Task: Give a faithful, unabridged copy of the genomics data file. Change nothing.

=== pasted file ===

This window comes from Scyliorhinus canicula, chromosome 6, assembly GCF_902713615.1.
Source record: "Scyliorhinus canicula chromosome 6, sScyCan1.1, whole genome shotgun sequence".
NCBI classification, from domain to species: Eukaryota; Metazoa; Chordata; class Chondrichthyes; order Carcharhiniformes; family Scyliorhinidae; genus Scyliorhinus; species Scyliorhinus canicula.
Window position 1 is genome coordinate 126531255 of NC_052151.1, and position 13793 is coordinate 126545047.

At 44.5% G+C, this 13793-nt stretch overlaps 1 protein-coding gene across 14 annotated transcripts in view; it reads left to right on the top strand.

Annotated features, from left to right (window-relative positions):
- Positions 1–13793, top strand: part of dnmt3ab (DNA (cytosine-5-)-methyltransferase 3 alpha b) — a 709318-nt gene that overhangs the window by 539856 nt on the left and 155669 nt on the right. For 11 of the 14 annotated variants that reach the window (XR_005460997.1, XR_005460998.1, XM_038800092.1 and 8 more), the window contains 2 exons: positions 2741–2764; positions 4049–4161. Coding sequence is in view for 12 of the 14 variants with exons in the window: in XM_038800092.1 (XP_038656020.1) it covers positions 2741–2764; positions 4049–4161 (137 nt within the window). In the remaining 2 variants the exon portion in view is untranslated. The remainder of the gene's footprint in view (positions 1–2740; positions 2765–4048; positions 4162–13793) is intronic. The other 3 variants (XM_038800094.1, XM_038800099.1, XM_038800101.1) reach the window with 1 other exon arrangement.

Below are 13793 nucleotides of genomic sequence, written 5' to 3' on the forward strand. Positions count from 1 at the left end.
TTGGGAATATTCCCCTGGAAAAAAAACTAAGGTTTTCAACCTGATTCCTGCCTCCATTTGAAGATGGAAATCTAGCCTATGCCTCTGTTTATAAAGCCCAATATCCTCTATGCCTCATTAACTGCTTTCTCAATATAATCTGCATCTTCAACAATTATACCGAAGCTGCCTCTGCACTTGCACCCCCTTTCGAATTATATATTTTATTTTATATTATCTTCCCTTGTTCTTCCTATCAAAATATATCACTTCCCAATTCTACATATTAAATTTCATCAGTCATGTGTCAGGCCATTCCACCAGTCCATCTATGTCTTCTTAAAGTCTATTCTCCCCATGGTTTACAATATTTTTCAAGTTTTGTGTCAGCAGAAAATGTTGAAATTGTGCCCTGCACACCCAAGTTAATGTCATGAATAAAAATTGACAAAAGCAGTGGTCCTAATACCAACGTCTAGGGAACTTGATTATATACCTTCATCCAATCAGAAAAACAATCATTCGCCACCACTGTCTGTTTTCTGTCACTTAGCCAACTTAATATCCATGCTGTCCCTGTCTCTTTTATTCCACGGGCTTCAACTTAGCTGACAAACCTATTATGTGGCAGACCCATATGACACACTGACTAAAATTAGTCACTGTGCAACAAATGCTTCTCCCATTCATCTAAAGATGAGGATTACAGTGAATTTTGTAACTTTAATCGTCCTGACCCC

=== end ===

This window comes from Scyliorhinus canicula, chromosome 6, assembly GCF_902713615.1.
Source record: "Scyliorhinus canicula chromosome 6, sScyCan1.1, whole genome shotgun sequence".
NCBI classification, from domain to species: Eukaryota; Metazoa; Chordata; class Chondrichthyes; order Carcharhiniformes; family Scyliorhinidae; genus Scyliorhinus; species Scyliorhinus canicula.
Window position 1 is genome coordinate 126531255 of NC_052151.1, and position 13793 is coordinate 126545047.

At 44.5% G+C, this 13793-nt stretch overlaps 1 protein-coding gene across 14 annotated transcripts in view; it reads left to right on the top strand.

Annotated features, from left to right (window-relative positions):
- Positions 1–13793, top strand: part of dnmt3ab (DNA (cytosine-5-)-methyltransferase 3 alpha b) — a 709318-nt gene that overhangs the window by 539856 nt on the left and 155669 nt on the right. For 11 of the 14 annotated variants that reach the window (XR_005460997.1, XR_005460998.1, XM_038800092.1 and 8 more), the window contains 2 exons: positions 2741–2764; positions 4049–4161. Coding sequence is in view for 12 of the 14 variants with exons in the window: in XM_038800092.1 (XP_038656020.1) it covers positions 2741–2764; positions 4049–4161 (137 nt within the window). In the remaining 2 variants the exon portion in view is untranslated. The remainder of the gene's footprint in view (positions 1–2740; positions 2765–4048; positions 4162–13793) is intronic. The other 3 variants (XM_038800094.1, XM_038800099.1, XM_038800101.1) reach the window with 1 other exon arrangement.

Below are 13793 nucleotides of genomic sequence, written 5' to 3' on the forward strand. Positions count from 1 at the left end.
TTGGGAATATTCCCCTGGAAAAAAAACTAAGGTTTTCAACCTGATTCCTGCCTCCATTTGAAGATGGAAATCTAGCCTATGCCTCTGTTTATAAAGCCCAATATCCTCTATGCCTCATTAACTGCTTTCTCAATATAATCTGCATCTTCAACAATTATACCGAAGCTGCCTCTGCACTTGCACCCCCTTTCGAATTATATATTTTATTTTATATTATCTTCCCTTGTTCTTCCTATCAAAATATATCACTTCCCAATTCTACATATTAAATTTCATCAGTCATGTGTCAGGCCATTCCACCAGTCCATCTATGTCTTCTTAAAGTCTATTCTCCCCATGGTTTACAATATTTTTCAAGTTTTGTGTCAGCAGAAAATGTTGAAATTGTGCCCTGCACACCCAAGTTAATGTCATGAATAAAAATTGACAAAAGCAGTGGTCCTAATACCAACGTCTAGGGAACTTGATTATATACCTTCATCCAATCAGAAAAACAATCATTCGCCACCACTGTCTGTTTTCTGTCACTTAGCCAACTTAATATCCATGCTGTCCCTGTCTCTTTTATTCCACGGGCTTCAACTTAGCTGACAAACCTATTATGTGGCAGACCCATATGACACACTGACTAAAATTAGTCACTGTGCAACAAATGCTTCTCCCATTCATCTAAAGATGAGGATTACAGTGAATTTTGTAACTTTAATCGTCCTGACCCC